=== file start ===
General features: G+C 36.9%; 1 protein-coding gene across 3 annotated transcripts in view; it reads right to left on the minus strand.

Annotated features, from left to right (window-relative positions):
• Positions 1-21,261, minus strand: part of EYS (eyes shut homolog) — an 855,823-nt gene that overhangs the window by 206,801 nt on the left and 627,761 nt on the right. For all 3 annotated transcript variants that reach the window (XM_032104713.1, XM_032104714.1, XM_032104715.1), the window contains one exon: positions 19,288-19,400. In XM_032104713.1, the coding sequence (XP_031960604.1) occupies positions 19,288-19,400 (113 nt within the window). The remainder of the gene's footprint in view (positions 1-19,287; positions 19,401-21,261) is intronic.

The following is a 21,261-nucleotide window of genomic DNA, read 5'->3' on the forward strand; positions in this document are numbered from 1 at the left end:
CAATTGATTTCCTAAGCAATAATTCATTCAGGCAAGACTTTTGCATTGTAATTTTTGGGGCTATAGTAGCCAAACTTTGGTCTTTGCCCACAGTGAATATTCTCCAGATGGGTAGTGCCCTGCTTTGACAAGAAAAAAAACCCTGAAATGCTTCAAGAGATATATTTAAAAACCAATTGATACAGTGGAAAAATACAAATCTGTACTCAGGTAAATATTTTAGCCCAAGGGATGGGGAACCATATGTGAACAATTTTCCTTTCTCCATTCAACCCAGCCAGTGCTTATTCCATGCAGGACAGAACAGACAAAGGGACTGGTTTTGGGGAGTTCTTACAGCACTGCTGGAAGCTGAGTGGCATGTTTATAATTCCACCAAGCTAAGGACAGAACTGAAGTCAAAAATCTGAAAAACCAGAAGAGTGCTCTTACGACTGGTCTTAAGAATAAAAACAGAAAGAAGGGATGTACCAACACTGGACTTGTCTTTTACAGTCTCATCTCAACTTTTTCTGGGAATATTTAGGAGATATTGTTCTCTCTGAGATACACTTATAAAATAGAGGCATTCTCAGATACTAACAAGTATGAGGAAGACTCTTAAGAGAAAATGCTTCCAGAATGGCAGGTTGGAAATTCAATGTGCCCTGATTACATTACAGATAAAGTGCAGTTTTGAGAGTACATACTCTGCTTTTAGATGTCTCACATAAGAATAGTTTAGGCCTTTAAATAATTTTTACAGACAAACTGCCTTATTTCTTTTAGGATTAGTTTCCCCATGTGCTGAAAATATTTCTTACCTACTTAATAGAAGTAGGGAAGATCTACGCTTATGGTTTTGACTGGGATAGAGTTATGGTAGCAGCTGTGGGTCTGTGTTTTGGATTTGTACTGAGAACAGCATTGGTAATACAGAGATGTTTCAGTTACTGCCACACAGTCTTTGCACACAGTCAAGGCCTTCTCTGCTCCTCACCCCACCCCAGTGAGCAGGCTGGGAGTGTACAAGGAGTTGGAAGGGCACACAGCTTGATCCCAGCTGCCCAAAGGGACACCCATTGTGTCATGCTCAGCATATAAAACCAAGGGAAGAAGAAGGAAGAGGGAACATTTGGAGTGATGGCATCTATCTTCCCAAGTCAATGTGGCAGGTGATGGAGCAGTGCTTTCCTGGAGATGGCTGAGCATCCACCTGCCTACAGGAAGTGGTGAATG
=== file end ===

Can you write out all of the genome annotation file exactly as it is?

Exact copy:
General features: G+C 36.9%; 1 protein-coding gene across 3 annotated transcripts in view; it reads right to left on the minus strand.

Annotated features, from left to right (window-relative positions):
• Positions 1-21,261, minus strand: part of EYS (eyes shut homolog) — an 855,823-nt gene that overhangs the window by 206,801 nt on the left and 627,761 nt on the right. For all 3 annotated transcript variants that reach the window (XM_032104713.1, XM_032104714.1, XM_032104715.1), the window contains one exon: positions 19,288-19,400. In XM_032104713.1, the coding sequence (XP_031960604.1) occupies positions 19,288-19,400 (113 nt within the window). The remainder of the gene's footprint in view (positions 1-19,287; positions 19,401-21,261) is intronic.

The following is a 21,261-nucleotide window of genomic DNA, read 5'->3' on the forward strand; positions in this document are numbered from 1 at the left end:
CAATTGATTTCCTAAGCAATAATTCATTCAGGCAAGACTTTTGCATTGTAATTTTTGGGGCTATAGTAGCCAAACTTTGGTCTTTGCCCACAGTGAATATTCTCCAGATGGGTAGTGCCCTGCTTTGACAAGAAAAAAAACCCTGAAATGCTTCAAGAGATATATTTAAAAACCAATTGATACAGTGGAAAAATACAAATCTGTACTCAGGTAAATATTTTAGCCCAAGGGATGGGGAACCATATGTGAACAATTTTCCTTTCTCCATTCAACCCAGCCAGTGCTTATTCCATGCAGGACAGAACAGACAAAGGGACTGGTTTTGGGGAGTTCTTACAGCACTGCTGGAAGCTGAGTGGCATGTTTATAATTCCACCAAGCTAAGGACAGAACTGAAGTCAAAAATCTGAAAAACCAGAAGAGTGCTCTTACGACTGGTCTTAAGAATAAAAACAGAAAGAAGGGATGTACCAACACTGGACTTGTCTTTTACAGTCTCATCTCAACTTTTTCTGGGAATATTTAGGAGATATTGTTCTCTCTGAGATACACTTATAAAATAGAGGCATTCTCAGATACTAACAAGTATGAGGAAGACTCTTAAGAGAAAATGCTTCCAGAATGGCAGGTTGGAAATTCAATGTGCCCTGATTACATTACAGATAAAGTGCAGTTTTGAGAGTACATACTCTGCTTTTAGATGTCTCACATAAGAATAGTTTAGGCCTTTAAATAATTTTTACAGACAAACTGCCTTATTTCTTTTAGGATTAGTTTCCCCATGTGCTGAAAATATTTCTTACCTACTTAATAGAAGTAGGGAAGATCTACGCTTATGGTTTTGACTGGGATAGAGTTATGGTAGCAGCTGTGGGTCTGTGTTTTGGATTTGTACTGAGAACAGCATTGGTAATACAGAGATGTTTCAGTTACTGCCACACAGTCTTTGCACACAGTCAAGGCCTTCTCTGCTCCTCACCCCACCCCAGTGAGCAGGCTGGGAGTGTACAAGGAGTTGGAAGGGCACACAGCTTGATCCCAGCTGCCCAAAGGGACACCCATTGTGTCATGCTCAGCATATAAAACCAAGGGAAGAAGAAGGAAGAGGGAACATTTGGAGTGATGGCATCTATCTTCCCAAGTCAATGTGGCAGGTGATGGAGCAGTGCTTTCCTGGAGATGGCTGAGCATCCACCTGCCTACAGGAAGTGGTGAATG